Jacob Frey’s timing couldn’t have been better. Or worse. Last Thursday, he was meeting in Uptown with a Minneapolis group interested in police reform, just hours after a proposal he’d initiated to direct city staff to explore ways of encouraging police officers to live in the city had passed the City Council — a move that came in response to another recitation of residency statistics showing that fewer than one in 10 Minneapolis police officers live within the city’s borders.
The problem: A trifecta of sporting events and the resulting traffic mess meant that the number of people in the audience was limited. In any case, he was ready when one of the attendees at the meeting, convened by South Minneapolis People Power, a project of the ACLU, asked what he would do to address that issue. “We want police officers to come from the community,” Frey said. “We want people to be invested in the neighborhoods in which they are serving. You’re more invested in the neighborhood in which you are living.”
Frey didn’t offer a lot of specifics on how the city might increase the numbers, saying he wanted to be open to ideas from city staff. But one idea mentioned earlier that day was subsidizing rents or living expenses for cops who choose to live in Minneapolis, even having landlords trade lower rents for the safety benefits of having police officers as tenants.
But the questions from those attending the meeting, the second in a series of sitdowns South Minneapolis People Power has held with mayoral candidates, also reflected a deep sense of skepticism that Frey — or any mayor — can solve the deparment’s problems.
‘Just changing the police chief does not change the culture’
Frey was complimentary of recently appointed Chief Medaria Arradondo, saying he got to know him when he was the inspector at the First Precinct, which patrols a large part of Frey’s council ward, which covers parts of downtown and northeast Minneapolis. But he acknowledged that Arradondo doesn’t represent a clean break from the department. “Just a change in the police chief does not change the culture,” he acknowledged.
Real change, he said, requires real training, recruitment from within the city and within communities of color and proper funding for community policing. He did not commit to retaining Arradondo when his term expires one year into the next mayor’s term.
“I feel strongly the next mayor, whoever that may be, should have the ability to appoint a chief they have a good relationship with,” he said. “That is, arguably, the most important relationship in city hall. To say the relationship was tenuous between the mayor and Chief (Janeé) Harteau would be understating it by a long shot.”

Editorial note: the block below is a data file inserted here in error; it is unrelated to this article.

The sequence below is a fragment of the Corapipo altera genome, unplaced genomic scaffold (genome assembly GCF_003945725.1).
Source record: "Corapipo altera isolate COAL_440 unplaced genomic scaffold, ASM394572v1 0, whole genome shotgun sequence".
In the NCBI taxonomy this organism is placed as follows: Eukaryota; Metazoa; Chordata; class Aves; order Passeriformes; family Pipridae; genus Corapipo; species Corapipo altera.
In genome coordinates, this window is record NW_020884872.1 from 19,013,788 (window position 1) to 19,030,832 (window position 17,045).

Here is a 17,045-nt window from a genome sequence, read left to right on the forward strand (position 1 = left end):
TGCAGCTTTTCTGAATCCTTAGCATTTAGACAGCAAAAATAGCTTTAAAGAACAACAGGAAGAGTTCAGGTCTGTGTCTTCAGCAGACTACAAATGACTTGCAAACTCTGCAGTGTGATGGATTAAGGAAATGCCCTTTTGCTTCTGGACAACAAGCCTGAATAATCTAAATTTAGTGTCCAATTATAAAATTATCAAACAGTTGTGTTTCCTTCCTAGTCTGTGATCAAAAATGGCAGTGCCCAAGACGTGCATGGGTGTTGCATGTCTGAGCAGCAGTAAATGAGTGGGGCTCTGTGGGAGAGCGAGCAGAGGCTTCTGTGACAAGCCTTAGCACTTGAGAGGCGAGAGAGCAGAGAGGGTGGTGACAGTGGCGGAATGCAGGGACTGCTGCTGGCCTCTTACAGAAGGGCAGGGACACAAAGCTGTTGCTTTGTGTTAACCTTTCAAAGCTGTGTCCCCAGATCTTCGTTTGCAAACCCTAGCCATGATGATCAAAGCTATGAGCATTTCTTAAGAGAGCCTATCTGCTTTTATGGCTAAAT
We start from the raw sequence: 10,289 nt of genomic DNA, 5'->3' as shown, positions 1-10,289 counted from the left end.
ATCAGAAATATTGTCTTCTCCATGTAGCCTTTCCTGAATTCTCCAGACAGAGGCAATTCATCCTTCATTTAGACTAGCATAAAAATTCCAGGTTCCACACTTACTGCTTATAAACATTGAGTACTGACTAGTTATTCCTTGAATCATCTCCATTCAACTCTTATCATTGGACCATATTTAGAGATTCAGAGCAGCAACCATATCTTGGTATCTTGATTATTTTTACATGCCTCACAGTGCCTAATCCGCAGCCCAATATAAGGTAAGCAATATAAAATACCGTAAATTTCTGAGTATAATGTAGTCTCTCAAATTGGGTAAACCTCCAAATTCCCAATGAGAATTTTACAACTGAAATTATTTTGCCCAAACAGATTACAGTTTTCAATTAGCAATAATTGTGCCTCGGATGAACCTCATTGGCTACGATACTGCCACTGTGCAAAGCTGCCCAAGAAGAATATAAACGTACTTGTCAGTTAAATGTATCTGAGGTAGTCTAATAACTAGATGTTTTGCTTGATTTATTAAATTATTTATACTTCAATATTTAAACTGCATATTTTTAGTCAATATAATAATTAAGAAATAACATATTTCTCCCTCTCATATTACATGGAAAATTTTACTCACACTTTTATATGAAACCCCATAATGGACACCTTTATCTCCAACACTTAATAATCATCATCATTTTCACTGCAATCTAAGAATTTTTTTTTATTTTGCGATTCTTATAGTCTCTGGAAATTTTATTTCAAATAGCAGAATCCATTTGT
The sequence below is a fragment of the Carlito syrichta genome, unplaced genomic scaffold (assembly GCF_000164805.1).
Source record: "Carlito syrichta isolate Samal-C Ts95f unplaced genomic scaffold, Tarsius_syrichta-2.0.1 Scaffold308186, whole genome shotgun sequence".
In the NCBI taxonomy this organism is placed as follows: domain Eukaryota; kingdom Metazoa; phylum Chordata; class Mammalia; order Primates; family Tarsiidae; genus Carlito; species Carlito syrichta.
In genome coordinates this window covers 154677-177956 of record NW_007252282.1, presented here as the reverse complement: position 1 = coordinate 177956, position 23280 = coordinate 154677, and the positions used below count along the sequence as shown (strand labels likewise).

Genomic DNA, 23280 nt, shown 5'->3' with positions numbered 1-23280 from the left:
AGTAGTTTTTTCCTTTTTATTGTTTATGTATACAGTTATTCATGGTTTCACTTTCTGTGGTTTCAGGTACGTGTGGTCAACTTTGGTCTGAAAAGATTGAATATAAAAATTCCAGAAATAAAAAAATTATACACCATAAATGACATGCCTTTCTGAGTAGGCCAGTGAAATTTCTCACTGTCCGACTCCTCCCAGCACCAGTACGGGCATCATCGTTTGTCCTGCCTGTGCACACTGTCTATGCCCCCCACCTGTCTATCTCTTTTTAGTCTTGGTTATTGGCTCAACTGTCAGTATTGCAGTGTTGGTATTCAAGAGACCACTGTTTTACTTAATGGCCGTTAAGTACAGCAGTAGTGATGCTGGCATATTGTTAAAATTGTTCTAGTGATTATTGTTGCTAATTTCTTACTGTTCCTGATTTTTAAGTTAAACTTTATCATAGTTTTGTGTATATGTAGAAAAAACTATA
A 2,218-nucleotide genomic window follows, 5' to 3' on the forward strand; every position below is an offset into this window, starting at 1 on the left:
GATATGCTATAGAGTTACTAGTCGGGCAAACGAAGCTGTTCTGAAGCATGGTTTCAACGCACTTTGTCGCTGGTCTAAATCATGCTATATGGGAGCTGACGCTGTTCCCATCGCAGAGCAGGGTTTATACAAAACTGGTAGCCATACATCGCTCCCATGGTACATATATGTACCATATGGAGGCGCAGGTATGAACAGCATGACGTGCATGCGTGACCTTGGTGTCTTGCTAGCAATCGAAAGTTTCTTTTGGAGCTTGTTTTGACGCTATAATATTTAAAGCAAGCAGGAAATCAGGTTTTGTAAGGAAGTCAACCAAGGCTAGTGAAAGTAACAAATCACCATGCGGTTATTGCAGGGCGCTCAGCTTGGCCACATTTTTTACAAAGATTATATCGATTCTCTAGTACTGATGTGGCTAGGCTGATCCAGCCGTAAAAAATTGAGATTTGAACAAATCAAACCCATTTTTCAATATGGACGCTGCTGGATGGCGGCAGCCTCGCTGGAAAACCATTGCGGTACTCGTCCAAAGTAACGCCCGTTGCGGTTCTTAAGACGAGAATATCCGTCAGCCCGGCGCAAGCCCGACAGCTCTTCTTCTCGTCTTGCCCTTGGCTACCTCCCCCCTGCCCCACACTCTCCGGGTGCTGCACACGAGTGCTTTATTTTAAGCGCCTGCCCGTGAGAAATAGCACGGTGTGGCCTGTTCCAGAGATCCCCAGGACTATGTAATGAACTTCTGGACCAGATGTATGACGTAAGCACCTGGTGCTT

While citing some of the shifts that have already taken place — better police training, changes in use-of-force and body cameras policies and and hoped-for changes in approach by the Police Federation — he said that none of that will be effective if rank and file officers aren’t invested in changing the culture. “It’s a commitment to one another, it’s a commitment to the city, it’s a commitment to the community and the residents and the department and the job,” he said. “It’s a commitment that we are going to hold one another accountable to be the best possible public servants.”
Frey also said officers need to be trained not to take their guns out of their holsters “at a moment’s notice” and not put their finger on the trigger immediately “so it’s a two-step process. You know, first putting your finger in and then pull it back rather than having these knee-jerk reactions.”
He also said police policies should put the burden of proof on the officer when a body worn camera is not turned on in instances where policy says it should be. That is, they are presumed to be in violation subject to discipline unless they can show that they acted properly.
The shooting death of Justine Damond in July by Officer Mohamed Noor was not captured on video and there is some dispute over whether it should have been. The call to investigate noises in the alley behind Damond’s southwest Minneapolis home had been completed. And while officers are supposed to turn on cameras immediately after any use of deadly force, the retroactive 30 seconds of footage that are then captured do not include audio. The department has changed the policy to require activation at the point an officer is dispatched on a call or as soon as possible after an officer initiates contact with anyone involved if they were not dispatched.